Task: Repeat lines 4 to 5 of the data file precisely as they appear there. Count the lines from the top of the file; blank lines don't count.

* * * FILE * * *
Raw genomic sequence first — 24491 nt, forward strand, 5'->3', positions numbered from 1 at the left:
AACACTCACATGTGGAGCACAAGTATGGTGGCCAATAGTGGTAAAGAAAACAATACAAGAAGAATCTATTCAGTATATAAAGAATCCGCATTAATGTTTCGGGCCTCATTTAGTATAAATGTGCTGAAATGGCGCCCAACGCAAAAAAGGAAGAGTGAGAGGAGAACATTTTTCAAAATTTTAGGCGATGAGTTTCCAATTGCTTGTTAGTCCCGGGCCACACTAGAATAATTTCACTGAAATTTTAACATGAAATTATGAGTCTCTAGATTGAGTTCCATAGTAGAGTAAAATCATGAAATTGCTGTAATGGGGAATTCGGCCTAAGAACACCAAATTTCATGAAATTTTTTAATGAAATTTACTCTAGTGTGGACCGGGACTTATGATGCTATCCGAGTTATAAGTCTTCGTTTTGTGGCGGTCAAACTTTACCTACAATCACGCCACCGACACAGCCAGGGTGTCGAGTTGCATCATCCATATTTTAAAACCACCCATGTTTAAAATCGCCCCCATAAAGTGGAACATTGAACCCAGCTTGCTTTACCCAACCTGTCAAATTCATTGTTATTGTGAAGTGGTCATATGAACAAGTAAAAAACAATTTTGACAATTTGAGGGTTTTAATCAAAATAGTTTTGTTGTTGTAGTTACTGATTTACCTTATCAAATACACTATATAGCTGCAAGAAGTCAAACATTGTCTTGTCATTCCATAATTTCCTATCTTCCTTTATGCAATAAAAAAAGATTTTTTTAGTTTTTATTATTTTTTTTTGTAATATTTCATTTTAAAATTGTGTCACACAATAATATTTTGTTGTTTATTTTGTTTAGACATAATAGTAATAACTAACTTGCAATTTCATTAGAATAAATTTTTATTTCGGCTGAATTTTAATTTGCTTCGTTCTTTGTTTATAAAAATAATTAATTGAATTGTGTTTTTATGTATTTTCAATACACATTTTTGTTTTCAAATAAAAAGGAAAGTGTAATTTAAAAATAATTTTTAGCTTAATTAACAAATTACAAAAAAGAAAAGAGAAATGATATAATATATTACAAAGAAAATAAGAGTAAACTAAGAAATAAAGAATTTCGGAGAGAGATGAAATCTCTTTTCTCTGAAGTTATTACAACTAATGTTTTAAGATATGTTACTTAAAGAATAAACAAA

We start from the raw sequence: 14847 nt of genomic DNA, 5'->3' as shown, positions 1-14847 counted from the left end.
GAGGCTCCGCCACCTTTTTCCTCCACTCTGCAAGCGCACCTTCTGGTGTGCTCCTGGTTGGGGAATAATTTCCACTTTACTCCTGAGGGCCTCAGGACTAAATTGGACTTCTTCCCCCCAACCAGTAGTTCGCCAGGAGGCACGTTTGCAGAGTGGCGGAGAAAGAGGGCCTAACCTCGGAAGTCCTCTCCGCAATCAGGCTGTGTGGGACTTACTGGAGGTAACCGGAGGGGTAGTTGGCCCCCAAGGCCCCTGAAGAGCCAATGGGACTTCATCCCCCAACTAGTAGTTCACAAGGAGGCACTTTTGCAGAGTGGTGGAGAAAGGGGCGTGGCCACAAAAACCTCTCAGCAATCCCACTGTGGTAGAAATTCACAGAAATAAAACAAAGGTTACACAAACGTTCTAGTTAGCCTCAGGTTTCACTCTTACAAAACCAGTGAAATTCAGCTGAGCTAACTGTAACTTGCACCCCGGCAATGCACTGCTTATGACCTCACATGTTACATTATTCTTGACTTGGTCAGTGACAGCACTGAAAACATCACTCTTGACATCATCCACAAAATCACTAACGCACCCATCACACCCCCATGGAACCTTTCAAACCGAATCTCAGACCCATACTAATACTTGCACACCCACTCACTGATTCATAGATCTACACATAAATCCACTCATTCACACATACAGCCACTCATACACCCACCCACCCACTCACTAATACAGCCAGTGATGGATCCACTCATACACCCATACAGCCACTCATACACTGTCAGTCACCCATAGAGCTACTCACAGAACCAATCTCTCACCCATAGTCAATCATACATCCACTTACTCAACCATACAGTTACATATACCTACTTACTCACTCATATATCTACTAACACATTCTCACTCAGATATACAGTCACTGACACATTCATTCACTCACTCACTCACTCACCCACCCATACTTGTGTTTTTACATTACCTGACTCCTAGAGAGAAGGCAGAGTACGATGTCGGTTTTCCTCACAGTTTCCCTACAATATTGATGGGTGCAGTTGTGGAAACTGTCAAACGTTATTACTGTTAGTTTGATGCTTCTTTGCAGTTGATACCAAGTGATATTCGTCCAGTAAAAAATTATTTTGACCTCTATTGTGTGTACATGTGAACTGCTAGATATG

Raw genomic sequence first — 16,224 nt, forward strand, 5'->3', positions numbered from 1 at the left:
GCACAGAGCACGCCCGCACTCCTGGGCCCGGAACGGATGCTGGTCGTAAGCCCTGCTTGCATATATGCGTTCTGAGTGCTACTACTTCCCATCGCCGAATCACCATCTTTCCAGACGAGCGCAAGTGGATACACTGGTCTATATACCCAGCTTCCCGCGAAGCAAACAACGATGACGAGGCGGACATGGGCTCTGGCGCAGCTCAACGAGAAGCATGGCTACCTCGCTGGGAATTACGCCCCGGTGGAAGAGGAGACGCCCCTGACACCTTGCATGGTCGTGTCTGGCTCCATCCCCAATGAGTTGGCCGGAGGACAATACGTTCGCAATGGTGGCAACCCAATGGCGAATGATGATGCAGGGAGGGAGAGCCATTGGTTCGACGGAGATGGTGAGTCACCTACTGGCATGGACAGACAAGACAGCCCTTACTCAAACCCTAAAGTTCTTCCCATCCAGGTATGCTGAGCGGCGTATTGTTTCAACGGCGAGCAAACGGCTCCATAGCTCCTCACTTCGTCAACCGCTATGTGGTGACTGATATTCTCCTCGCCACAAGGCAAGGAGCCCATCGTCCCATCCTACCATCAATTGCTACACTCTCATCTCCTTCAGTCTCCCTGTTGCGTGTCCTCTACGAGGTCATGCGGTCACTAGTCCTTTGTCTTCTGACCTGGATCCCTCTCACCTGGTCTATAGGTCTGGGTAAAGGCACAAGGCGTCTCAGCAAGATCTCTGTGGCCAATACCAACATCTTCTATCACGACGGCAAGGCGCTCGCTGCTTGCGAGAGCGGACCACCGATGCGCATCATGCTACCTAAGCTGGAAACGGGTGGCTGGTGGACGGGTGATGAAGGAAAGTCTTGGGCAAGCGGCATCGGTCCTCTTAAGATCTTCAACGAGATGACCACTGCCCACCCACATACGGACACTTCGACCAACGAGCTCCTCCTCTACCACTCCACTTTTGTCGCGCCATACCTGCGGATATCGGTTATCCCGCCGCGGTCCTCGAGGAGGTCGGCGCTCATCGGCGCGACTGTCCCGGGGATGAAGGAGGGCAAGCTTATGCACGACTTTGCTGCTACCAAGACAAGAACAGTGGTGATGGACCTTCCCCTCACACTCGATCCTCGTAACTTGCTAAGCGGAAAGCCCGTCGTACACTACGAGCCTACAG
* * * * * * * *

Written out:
GAGGCTCCGCCACCTTTTTCCTCCACTCTGCAAGCGCACCTTCTGGTGTGCTCCTGGTTGGGGAATAATTTCCACTTTACTCCTGAGGGCCTCAGGACTAAATTGGACTTCTTCCCCCCAACCAGTAGTTCGCCAGGAGGCACGTTTGCAGAGTGGCGGAGAAAGAGGGCCTAACCTCGGAAGTCCTCTCCGCAATCAGGCTGTGTGGGACTTACTGGAGGTAACCGGAGGGGTAGTTGGCCCCCAAGGCCCCTGAAGAGCCAATGGGACTTCATCCCCCAACTAGTAGTTCACAAGGAGGCACTTTTGCAGAGTGGTGGAGAAAGGGGCGTGGCCACAAAAACCTCTCAGCAATCCCACTGTGGTAGAAATTCACAGAAATAAAACAAAGGTTACACAAACGTTCTAGTTAGCCTCAGGTTTCACTCTTACAAAACCAGTGAAATTCAGCTGAGCTAACTGTAACTTGCACCCCGGCAATGCACTGCTTATGACCTCACATGTTACATTATTCTTGACTTGGTCAGTGACAGCACTGAAAACATCACTCTTGACATCATCCACAAAATCACTAACGCACCCATCACACCCCCATGGAACCTTTCAAACCGAATCTCAGACCCATACTAATACTTGCACACCCACTCACTGATTCATAGATCTACACATAAATCCACTCATTCACACATACAGCCACTCATACACCCACCCACCCACTCACTAATACAGCCAGTGATGGATCCACTCATACACCCATACAGCCACTCATACACTGTCAGTCACCCATAGAGCTACTCACAGAACCAATCTCTCACCCATAGTCAATCATACATCCACTTACTCAACCATACAGTTACATATACCTACTTACTCACTCATATATCTACTAACACATTCTCACTCAGATATACAGTCACTGACACATTCATTCACTCACTCACTCACTCACCCACCCATACTTGTGTTTTTACATTACCTGACTCCTAGAGAGAAGGCAGAGTACGATGTCGGTTTTCCTCACAGTTTCCCTACAATATTGATGGGTGCAGTTGTGGAAACTGTCAAACGTTATTACTGTTAGTTTGATGCTTCTTTGCAGTTGATACCAAGTGATATTCGTCCAGTAAAAAATTATTTTGACCTCTATTGTGTGTACATGTGAACTGCTAGATATG

Raw genomic sequence first — 16,224 nt, forward strand, 5'->3', positions numbered from 1 at the left: